A remarkable rise in the public service [chapter]

2022 Persons of Interest: An Intimate Account of Cecily and John Burton  
A remarkable rise in the public service Cecily and John returned to Canberra in August 1940 and John resumed his position of research officer in the statistician's branch of the Department of Commerce. On his modest income of around £300 he and Cecily set about turning their rented house in McCaughey Street, Turner, into a home. They furnished it simply, planted prunus trees outside the back western windows to help cool the house in summer, and made friends with their neighbours and beyond.
more » ... yone knew everyone in the small but growing community of Canberra. Haig Park, the pine break north of Canberra's city centre, marked the city's northern boundary. Cecily learned to ride a bicycle as a means of getting around town. Everyone did. People would rug up in Canberra's freezing winter temperatures and cycle to work. In the hot dry summers they would throw their bathers and towels in their bicycle baskets and cool off in the Molonglo River or at the Manuka swimming pool. The Blue Moon in Civic Centre was the only café in town and the modest but grandly named Albert Hall was hired for eisteddfods, live shows and school socials. Performances of the newly formed repertory company staged at Radio 2CA's theatrette were well-attended, as were the 'flicks' or pictures, as movies were then referred to, at the Capital Theatre in Manuka on the other side of the Molonglo River that divided the north from the south side of the town. These, Cecily recalled, were good days. Canberra was the nation's capital city in the making. The Commonwealth governed the territory in which it sat. Public servants transferred to Canberra from Sydney and Melbourne as government departments This text is taken from Persons of Interest: An Intimate Account of Cecily and John Burton, by Pamela Burton with Meredith Edwards, published 2022,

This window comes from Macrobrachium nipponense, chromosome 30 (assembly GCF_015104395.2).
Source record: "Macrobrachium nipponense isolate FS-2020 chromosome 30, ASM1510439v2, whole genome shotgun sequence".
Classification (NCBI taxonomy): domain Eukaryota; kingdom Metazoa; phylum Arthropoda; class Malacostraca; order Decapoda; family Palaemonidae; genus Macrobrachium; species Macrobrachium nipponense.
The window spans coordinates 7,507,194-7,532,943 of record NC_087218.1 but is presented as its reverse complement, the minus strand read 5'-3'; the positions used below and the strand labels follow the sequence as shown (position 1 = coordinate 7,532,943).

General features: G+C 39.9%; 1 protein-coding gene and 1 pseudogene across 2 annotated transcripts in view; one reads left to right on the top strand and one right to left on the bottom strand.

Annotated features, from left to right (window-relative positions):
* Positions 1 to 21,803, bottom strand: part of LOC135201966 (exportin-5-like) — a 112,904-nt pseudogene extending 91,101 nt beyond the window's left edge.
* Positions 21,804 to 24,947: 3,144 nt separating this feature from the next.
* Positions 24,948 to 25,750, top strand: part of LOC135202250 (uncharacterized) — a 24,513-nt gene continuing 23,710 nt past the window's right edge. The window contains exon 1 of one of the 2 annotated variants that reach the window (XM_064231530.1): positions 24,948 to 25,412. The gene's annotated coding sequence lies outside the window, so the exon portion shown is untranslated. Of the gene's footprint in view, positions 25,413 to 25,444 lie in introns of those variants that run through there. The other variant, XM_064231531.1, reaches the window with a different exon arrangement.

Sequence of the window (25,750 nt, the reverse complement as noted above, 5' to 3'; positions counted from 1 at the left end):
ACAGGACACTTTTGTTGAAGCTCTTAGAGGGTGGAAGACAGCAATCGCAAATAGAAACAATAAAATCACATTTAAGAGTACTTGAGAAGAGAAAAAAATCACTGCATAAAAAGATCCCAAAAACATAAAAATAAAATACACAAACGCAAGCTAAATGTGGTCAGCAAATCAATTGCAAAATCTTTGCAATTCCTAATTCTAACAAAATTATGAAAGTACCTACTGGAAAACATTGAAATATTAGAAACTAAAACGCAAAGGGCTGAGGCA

doi:10.22459/pi.2022.09 fatcat:hldbrldtwrhjtinjd3qfodrssm